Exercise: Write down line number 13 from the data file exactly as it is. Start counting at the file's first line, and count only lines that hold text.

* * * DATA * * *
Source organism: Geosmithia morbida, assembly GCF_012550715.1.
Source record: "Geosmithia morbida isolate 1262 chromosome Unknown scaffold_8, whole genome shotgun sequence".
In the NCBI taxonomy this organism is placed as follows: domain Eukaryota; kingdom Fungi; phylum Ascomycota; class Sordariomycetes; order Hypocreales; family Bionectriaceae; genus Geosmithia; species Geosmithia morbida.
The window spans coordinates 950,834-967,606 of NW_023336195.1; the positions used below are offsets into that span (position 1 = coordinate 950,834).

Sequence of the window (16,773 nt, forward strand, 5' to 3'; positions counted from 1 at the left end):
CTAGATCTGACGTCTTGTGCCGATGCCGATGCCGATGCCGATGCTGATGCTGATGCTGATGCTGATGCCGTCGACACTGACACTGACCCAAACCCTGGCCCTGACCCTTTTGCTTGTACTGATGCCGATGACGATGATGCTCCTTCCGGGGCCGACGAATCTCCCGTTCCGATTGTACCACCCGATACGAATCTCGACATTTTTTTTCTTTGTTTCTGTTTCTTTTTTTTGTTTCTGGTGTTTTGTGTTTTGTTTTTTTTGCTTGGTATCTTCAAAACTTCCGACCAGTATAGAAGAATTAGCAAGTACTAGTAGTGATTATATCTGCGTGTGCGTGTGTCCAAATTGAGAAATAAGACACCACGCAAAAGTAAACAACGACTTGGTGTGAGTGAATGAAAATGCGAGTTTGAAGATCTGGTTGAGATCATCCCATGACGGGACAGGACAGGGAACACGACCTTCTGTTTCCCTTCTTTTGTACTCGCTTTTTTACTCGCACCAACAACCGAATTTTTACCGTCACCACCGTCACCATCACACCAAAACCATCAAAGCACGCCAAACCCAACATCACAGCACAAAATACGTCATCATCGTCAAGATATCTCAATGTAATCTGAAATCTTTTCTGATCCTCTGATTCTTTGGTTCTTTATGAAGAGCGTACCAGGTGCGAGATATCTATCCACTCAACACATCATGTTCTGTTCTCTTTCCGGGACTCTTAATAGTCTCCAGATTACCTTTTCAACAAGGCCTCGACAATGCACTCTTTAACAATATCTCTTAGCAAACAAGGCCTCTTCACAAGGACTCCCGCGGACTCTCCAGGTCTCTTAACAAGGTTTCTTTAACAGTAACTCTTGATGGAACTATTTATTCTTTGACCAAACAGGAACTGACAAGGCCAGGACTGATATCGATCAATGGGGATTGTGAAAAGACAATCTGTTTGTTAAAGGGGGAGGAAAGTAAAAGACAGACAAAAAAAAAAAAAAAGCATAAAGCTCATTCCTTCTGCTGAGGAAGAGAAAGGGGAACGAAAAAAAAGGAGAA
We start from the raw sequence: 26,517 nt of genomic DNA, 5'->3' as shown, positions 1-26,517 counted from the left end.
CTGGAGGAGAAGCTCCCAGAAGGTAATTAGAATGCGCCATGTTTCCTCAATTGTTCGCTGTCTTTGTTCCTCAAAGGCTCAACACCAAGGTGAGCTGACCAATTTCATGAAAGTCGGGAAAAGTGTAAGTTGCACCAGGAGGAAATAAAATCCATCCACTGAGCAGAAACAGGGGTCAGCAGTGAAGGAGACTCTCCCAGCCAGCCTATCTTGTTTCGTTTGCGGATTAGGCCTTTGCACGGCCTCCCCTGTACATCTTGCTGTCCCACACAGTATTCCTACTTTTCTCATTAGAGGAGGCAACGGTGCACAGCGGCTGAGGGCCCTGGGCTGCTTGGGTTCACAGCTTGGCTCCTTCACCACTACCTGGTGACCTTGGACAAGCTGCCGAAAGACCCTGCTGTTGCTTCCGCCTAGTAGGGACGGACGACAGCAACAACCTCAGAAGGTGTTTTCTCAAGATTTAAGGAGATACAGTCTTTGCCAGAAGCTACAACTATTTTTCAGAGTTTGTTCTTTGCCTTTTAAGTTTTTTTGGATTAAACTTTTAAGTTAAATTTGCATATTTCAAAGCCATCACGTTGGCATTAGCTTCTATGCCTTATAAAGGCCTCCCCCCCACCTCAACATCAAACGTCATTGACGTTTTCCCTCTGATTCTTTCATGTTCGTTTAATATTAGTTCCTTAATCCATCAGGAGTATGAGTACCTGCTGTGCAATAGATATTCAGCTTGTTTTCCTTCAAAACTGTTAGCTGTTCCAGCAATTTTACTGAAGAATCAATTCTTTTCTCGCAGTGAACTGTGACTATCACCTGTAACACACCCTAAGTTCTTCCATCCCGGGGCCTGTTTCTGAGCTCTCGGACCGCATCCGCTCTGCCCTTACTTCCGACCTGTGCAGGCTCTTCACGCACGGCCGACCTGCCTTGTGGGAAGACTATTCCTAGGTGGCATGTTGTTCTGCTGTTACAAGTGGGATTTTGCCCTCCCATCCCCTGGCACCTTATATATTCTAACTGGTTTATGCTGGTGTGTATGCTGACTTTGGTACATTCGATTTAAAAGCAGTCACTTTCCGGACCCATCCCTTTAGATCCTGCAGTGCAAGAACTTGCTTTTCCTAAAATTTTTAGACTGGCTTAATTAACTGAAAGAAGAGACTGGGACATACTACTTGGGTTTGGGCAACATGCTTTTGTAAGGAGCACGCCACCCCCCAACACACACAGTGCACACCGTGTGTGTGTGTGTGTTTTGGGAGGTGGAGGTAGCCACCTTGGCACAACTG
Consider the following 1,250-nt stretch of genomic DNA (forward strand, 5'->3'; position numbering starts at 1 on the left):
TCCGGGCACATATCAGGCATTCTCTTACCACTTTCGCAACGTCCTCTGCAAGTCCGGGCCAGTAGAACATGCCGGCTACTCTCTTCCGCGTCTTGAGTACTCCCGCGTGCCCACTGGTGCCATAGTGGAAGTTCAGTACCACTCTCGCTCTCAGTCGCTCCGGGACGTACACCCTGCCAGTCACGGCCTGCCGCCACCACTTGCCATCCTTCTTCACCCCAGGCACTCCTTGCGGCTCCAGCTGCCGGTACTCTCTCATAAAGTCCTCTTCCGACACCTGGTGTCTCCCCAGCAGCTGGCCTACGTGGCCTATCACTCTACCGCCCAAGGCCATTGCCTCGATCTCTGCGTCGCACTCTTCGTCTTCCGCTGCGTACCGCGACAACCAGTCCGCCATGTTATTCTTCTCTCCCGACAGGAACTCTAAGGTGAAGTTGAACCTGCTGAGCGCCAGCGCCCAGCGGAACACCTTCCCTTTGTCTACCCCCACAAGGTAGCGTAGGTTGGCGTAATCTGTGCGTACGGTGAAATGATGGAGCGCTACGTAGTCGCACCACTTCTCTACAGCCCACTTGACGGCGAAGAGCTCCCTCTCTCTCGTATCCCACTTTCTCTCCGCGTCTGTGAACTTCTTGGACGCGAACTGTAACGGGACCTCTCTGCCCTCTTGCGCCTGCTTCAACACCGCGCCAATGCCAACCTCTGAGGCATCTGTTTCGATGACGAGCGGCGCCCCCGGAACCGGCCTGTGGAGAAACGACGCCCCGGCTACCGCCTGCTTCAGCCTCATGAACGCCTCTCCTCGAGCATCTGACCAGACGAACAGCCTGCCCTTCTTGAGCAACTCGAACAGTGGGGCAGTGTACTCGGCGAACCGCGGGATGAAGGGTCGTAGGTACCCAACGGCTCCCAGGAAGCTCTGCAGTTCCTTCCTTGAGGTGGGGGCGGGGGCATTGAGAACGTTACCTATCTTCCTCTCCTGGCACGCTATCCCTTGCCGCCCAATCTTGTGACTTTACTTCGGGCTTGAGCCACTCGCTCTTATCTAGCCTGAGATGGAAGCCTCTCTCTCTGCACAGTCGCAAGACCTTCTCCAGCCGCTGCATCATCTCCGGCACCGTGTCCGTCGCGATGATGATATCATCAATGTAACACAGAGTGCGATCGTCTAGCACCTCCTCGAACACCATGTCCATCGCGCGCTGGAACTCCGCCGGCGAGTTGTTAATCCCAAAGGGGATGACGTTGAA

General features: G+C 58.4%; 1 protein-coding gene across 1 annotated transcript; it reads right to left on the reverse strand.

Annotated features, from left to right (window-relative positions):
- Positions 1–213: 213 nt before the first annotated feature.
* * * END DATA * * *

- Positions 1–213: 213 nt before the first annotated feature.